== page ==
In this patient’s case she had just undergone a heart catheterization. IV contrast is rapidly cleared by the kidney and increased the density of the sample. Proteinuria and glucosuria are other conditions which can cause an abnormally high urine specific gravity.


ACEi, ARBs and Aldo Antagonists and the risk of Contrast Nephropathy

This is a question that comes up during almost every consult in patients with CKD about to receive contrast exposure. Should we stop ACEi and ARBs prior to exposure?

The data is confusing as summarized in the introduction to this latest analysis:

…Some studies have demonstrated that chronic medication with angiotensin-converting enzyme inhibitors (ACE-I) or AT-1 blockers was a risk factor for CIN [19,20], whereas other studies [21,22] found a protective effect in patients with CKD when exposed to CM.

If that doesn’t meet the definition of equipoise, I don’t know what does.

There still isn’t any prospective data but a recent reanalysis of a large (negative) trial on the use of hemodialysis to prevent contrast nephropathy attempts to answer the question.

When the baseline characteristics are separated by the presence of contrast nephropathy it reads like a rogues gallery of risk factors of contrast:

All of the following were significantly more frequent (or more extreme, i.e. greater age, higher Cr, more contrast, lower eGFR) in patients who developed contrast induced nephropathy:

  • Age
  • Diabetes
  • Insulin dependent
  • Creatinine
  • eGFR
  • Hemoglobin (that’s new)
  • RAAS blockade (ACEi, ARB, and aldo antagonist)
  • Loop diuretic
  • Contrast dose

The multivariate analysis showed RAAS blockade and hemoglobin to be independent predictors of contrast induced nephropathy:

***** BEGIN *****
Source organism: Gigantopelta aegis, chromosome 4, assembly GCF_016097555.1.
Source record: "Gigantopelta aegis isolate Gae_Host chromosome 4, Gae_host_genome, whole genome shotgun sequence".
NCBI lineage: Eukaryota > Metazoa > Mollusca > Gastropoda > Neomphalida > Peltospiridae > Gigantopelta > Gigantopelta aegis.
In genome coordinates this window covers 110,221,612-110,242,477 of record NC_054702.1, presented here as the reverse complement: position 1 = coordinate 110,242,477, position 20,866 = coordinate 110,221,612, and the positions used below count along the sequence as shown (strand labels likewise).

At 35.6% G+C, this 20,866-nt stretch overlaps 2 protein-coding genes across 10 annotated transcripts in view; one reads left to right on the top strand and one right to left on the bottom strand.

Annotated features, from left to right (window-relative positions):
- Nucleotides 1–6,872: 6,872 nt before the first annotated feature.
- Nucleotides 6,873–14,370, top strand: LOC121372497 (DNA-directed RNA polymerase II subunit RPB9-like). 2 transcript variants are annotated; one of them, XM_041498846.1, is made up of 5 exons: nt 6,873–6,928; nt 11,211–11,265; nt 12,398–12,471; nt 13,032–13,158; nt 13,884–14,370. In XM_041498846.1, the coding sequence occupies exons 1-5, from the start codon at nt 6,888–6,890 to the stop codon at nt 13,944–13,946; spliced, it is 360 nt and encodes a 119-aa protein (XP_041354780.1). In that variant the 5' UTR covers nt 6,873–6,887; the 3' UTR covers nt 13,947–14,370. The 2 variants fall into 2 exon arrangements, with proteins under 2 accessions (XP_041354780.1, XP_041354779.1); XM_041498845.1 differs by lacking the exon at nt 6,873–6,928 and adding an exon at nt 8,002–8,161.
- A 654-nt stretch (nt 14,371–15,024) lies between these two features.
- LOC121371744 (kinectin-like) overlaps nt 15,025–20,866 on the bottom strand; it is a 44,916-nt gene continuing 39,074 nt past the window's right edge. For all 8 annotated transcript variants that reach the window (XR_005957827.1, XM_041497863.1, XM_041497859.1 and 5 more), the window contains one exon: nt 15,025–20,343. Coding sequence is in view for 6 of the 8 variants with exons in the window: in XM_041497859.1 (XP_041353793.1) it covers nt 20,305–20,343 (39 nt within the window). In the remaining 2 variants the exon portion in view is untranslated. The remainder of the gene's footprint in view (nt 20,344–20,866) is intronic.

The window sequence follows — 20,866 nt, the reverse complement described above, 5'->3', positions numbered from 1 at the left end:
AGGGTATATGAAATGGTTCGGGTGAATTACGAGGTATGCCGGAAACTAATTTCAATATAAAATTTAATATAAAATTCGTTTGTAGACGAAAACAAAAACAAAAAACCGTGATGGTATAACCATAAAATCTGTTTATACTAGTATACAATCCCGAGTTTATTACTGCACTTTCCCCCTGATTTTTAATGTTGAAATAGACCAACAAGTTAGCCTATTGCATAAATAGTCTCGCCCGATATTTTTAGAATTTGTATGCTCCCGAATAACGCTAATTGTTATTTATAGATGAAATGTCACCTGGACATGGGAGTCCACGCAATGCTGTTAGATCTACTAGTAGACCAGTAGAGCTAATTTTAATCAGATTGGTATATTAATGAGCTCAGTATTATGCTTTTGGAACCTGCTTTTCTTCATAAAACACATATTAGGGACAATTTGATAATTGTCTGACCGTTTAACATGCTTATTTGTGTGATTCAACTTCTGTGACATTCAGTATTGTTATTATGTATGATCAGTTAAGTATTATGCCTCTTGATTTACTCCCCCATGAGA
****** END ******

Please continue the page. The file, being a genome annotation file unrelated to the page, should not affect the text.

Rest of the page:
The data is sure suggestive of an effect but given that both CKD and CHF are risk factors for contrast nephropathy and RAAS blockade is a first line therapy for both diseases I fear we could be looking at a classic bias by indication.
This is a question that is begging for an interventional trial. I’d let my patients be randomized to d/c ACEi/ARB versus no discontinuation. It sure would be better than another damn study on loop diuretics, mannitol and IV fluids 2009 (Hey AJKD! 1994 is on the phone and they say they’d like their study back).

Contrast and residual renal function

In a previous entry I reviewed the iPhone app PubMedOnTap. I used this application to find articles regarding the question of whether iodinated radiocontrast media harms residual renal function for patients on dialysis. I came up with two “hits.”

The Palevski study is a retrospective analysis of PD patients with residual renal function who underwent coronary angiograms. They compared residual renal function after the angiogram to previous residual renal function. They also looked at mortality, change of modality and peritonitis. They created a control group composed of patients matched for time of initiation of PD, age, and diabetic status.

29 patients met the enrollment criteria. Residual renal function was assessed an average of 14.7 weeks following the procedure. 1 patient became permanently anuric following the angiogram.

The average loss of renal function for the cases was 0.09 ml/min/month versus 0.07 ml/min/month for the controls (p=0.53). Average decline in residual renal function for PD patients is said to be 0.1 mL/min/month.

5 patients had no residual renal function measured after the angiogram and a medical record review could not document why this happened. They were censored from the final analysis.

The Janousek study is a more rigorous design, as it is controlled. They did a matched cohort study of hemodialysis patients who underwent a endovascular procedures and matched them to similar patients who did not receive contrast.

All the participants had to have at least 500 mL of urine production per day.

The contrast patients received an average of 99 mL of iodixanol (isoosmolar contrast, Visipaque) with a range of 60-180 mL.

The authors specifically state that

Our aim was not to evaluate the immediate effect of contrast medium on residual renal function during the several days after application. Rather, we wanted to evaluate its long-term clinical effect. This is why we compared the volume of daily diuresis and RREC 3 months before and 3 months after ICA administration.

They found no difference in the rate of loss of residual renal function whether they measured it by urine volume (p=0.855) or creatinine clearance (p=0.573).